Friday, July 8, 2011

Conspiracy theories are easier to maintain from a distance

I have always scratched my head over conspiracy theories.  It is hard enough to get a group of reasonably intelligent people organized to run their own fantasy football league.  It would require true organizational geniuses to have carried out truly big conspiracies like the alleged conspiracy to kill JFK without somebody finding out about it at some point.  But many of the characters who are supposed to be deeply involved in these conspiracy theories hardly seem like organizational geniuses.  Yet, conspiracy theories abound.

Some research by Marlone Henderson in the October, 2009 issue of Personality and Social Psychology Bulletin helps to explain why. 

He capitalizes on an observation I have talked about before in this blog that people think about things more abstractly when they are far away in space or time than when they are close in space or time.  In order for a group to be united to a common purpose, they all have to have the same goal.  If you think about a group close up, then you can start to think about all of the different people involved, and it is easy to realize that lots of the group members are going to have somewhat different motivations.  But if you think of the group from a distance, then these individual differences in motivation get fuzzy.  Instead, you tend to focus abstractly on the group’s mission.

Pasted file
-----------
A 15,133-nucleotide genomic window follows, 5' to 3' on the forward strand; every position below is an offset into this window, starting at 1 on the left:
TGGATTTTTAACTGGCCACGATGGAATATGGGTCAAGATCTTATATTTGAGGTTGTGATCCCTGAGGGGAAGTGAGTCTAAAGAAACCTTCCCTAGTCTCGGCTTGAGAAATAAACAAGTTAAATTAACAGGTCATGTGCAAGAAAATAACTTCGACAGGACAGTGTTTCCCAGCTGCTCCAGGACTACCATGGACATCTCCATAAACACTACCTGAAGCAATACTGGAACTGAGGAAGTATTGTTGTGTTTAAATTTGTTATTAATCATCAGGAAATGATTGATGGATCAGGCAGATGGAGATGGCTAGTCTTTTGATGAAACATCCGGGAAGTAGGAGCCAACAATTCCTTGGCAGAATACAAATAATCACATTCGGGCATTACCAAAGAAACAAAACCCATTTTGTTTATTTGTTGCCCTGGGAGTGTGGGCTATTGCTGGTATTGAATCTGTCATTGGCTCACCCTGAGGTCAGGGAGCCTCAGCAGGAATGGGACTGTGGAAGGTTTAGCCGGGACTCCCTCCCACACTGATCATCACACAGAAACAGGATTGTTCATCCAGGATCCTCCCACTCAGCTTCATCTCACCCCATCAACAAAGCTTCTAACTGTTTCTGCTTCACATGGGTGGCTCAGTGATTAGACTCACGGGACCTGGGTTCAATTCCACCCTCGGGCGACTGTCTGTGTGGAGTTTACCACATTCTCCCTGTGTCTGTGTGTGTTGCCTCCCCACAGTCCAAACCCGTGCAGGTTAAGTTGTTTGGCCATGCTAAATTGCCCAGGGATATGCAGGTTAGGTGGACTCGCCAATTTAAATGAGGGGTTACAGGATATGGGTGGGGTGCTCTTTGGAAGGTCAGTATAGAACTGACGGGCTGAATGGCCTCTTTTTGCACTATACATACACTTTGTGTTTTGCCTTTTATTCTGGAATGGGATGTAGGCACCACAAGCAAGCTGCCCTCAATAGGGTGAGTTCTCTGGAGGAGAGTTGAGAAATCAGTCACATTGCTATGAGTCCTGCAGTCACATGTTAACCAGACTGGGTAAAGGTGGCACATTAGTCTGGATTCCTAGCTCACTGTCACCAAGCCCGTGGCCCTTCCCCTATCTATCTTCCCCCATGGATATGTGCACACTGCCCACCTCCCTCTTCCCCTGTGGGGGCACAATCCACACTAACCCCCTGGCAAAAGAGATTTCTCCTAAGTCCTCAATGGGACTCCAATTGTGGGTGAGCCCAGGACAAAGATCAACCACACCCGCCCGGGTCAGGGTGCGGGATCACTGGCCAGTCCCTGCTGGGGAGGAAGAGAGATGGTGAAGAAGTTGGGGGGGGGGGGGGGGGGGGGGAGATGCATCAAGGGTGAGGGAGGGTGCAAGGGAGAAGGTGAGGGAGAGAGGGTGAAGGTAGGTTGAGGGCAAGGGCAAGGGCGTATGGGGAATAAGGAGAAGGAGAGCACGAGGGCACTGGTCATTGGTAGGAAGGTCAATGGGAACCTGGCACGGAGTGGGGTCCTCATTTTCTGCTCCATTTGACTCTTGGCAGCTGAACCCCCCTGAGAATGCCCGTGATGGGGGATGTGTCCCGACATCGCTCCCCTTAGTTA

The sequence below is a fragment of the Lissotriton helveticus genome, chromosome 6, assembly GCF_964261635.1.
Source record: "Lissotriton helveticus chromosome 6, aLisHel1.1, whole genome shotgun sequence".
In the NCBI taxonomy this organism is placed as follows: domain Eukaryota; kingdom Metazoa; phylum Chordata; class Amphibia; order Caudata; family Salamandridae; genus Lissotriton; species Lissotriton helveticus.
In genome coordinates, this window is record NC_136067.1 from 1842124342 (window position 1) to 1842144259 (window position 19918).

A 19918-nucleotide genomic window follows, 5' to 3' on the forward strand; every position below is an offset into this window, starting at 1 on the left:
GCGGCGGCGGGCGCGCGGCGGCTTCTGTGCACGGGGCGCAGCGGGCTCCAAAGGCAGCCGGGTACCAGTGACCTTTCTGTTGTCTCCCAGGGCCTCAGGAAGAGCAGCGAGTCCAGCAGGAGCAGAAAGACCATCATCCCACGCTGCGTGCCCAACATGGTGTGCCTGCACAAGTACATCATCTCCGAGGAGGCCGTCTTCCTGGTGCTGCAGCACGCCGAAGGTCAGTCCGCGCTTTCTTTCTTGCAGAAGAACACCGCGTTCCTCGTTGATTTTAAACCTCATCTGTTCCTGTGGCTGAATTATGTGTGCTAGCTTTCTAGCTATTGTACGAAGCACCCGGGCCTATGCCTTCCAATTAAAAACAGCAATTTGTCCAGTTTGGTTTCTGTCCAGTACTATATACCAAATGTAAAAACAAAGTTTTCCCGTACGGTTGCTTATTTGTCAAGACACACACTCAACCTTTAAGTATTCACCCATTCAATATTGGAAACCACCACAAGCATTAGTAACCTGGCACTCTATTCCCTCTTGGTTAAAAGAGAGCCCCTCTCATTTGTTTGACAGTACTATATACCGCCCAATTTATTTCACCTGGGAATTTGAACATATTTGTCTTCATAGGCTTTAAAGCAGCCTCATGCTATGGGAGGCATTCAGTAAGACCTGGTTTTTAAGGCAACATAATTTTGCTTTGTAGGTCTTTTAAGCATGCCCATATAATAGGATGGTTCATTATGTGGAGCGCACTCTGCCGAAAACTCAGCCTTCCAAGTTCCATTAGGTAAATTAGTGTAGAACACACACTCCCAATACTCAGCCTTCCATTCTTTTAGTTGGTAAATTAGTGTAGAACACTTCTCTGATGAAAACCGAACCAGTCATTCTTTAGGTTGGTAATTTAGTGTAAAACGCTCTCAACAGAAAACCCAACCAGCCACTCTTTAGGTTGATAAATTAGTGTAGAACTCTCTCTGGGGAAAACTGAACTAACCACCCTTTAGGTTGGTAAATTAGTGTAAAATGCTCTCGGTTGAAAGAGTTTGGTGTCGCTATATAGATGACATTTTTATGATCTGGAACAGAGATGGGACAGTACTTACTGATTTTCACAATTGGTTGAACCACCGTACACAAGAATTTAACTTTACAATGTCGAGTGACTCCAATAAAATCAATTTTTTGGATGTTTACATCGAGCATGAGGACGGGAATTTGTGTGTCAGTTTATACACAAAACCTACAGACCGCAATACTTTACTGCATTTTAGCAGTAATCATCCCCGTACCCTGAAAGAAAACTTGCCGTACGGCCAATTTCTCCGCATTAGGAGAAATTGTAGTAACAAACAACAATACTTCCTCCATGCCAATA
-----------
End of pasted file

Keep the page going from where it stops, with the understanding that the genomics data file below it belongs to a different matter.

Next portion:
To test this prospect, Henderson asked participants to think about a group consisting of a variety of different types of people.  They had come together to work on a project.  Some of the participants in the study were told that the group was meeting in New York (where the study was conducted).  Other participants were told that the group was meeting in San Francisco.  The participants were asked to judge how united the group was toward their common project.  The group that was far away was judged consistently to be more united in their efforts than was the group that was meeting close by.  That is, people really did consider groups that are far away to be more coherent than groups that are close by.

And that is one psychological mechanism that can support conspiracy theories.  You would be hard-pressed to believe that you or your friends, or people you have met could carry out a diabolical plan without someone messing it up or letting a key piece of information slip out.  But at the same time, it seems easier to swallow that a shadowy group operating far away can somehow keep focused on a common goal and then vanish without a trace.